This is not trick question and it is being increasingly asked as public broadcasters grow larger, offer multiple channels, move into cross-media operations, and increasingly commercialize their operations.

The Federal Communications Commission will have to consider that question shortly when it considers the effort of WGBH Education Foundation—operator of WGBH-TV, the highly successful Boston-based public service broadcaster—to purchase the commercial radio station WCRB-FM.

WGBH is the top ranked member of the Public Broadcasting Service in the New England and produces about one third of PBS’ programming. It operates a second Boston television station, WGBX-TV, and WGBY in Springfield, Massachusetts. In addition it operates FM radio stations WGBH (Boston), WCAI (Woods Hole), WZAI (Brewster), and WNAN (Nantucket) and is a member of National Public Radio and Public Radio International. It operates two commercial subsidiaries involved in music rights and motion picture production.

This month it announced it was planning to purchase WCRB-FM, a classical music station that serves the Boston area. The purchase would allow it to alter its WGBH-FM format to compete more directly with WBUR-FM, the leading public radio station in Boston that is operated by Boston University.

WGBH Educational Foundation is an enterprise with $580 million in assets and revenues of $280 million annually. It has more than 600 employees who are paid more than $50,000 annually and has 5 paid more than $225,000. Its president and CEO is paid about $340,000 and 2 vice presidents about $250,000 annually. This is not a small, poor charitable enterprise.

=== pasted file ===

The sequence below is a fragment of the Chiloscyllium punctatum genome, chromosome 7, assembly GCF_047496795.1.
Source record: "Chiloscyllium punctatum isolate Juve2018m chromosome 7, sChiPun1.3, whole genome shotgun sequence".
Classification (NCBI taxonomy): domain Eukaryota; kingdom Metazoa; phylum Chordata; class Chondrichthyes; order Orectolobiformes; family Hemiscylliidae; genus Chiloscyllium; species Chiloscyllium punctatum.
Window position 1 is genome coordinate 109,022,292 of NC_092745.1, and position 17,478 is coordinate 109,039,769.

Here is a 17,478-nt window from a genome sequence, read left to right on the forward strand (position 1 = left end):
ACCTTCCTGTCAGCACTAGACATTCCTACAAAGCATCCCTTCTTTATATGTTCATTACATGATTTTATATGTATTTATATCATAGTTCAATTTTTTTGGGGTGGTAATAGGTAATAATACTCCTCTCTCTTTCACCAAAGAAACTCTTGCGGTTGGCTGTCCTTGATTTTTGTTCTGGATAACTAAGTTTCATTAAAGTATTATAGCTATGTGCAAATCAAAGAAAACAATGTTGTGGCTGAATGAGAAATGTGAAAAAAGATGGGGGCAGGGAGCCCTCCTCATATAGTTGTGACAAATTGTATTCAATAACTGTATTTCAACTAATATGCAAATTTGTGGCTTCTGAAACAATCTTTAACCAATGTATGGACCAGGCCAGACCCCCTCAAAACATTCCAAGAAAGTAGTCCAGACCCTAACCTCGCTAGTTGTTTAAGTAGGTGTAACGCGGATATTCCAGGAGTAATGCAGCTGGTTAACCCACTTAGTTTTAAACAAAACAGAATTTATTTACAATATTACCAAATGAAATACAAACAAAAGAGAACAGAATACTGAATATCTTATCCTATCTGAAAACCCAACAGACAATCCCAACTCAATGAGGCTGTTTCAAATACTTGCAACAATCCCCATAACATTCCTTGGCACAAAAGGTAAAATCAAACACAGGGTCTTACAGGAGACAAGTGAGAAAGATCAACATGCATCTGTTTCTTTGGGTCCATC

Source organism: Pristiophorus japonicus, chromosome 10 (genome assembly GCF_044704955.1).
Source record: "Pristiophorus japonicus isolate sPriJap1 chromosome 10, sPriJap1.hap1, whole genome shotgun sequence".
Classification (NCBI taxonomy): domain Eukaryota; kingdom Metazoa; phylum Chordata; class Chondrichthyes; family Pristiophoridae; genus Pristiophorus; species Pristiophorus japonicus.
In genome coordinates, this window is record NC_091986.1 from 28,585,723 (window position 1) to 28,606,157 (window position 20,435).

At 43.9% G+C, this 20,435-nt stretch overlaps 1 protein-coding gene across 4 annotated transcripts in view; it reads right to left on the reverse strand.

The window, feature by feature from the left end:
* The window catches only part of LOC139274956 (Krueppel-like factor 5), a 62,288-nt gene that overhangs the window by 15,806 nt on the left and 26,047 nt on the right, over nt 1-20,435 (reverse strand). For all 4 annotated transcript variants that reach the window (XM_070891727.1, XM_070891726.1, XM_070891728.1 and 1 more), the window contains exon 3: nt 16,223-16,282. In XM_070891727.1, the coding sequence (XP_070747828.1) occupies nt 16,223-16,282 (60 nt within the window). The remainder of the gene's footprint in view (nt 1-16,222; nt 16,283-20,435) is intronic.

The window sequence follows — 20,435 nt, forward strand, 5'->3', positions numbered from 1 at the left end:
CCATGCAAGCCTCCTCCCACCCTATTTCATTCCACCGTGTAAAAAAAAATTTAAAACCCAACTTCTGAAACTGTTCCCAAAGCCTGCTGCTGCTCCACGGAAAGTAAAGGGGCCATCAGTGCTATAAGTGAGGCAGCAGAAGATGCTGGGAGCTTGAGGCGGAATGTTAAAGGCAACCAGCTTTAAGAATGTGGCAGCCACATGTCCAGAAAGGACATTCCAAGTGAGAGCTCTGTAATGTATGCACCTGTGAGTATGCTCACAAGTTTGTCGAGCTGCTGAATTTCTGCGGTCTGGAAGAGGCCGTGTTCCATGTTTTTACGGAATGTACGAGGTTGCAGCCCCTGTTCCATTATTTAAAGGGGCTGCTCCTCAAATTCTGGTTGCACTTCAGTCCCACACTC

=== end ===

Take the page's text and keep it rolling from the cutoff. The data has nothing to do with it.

Were WGBH a commercial broadcaster, those who hate big media would be howling in protest, arguing that it puts far too much control of the airwave in the hands of one organization and that the concentration will create market power that harms competition. But they are strangely silent.

However, in deciding whether to permit the purchase, the FCC will have to consider whether the expansion of the public broadcaster harms competitors and plurality and diversity.

Similar questions are being asked elsewhere as well. Across the pond, the British Broadcasting Corp. has recently been the target of a good deal of criticism because of its increasingly commercialized operations and because its expansion of public service operations in TV, Radio, and Internet at the local, national, and international level are seen as affecting commercial firms and competition.

The BBC is one of the largest broadcasting companies in the world, operating on revenues of £4.7 billon ($7.4 billion) and it has assets of £1.5 billion ($2.4 billion).

Many commercial broadcasters and publishers in the U.K. have criticized the growth of the BBC operations and the debate became especially heated recently when James Murdoch, the News Corp. head in Europe and Asia, made a public speech charging the BBC was engaging in a “land grab” and that its ambitions were “chilling.”

“The expansion of state-sponsored journalism is a threat to the plurality and independence of news provision, which are so important for our democracy," Murdoch told the Edinburgh International Television Festival. Whether you agree with him or not, you have to give him credit for co-opting the language of critics of big commercial media.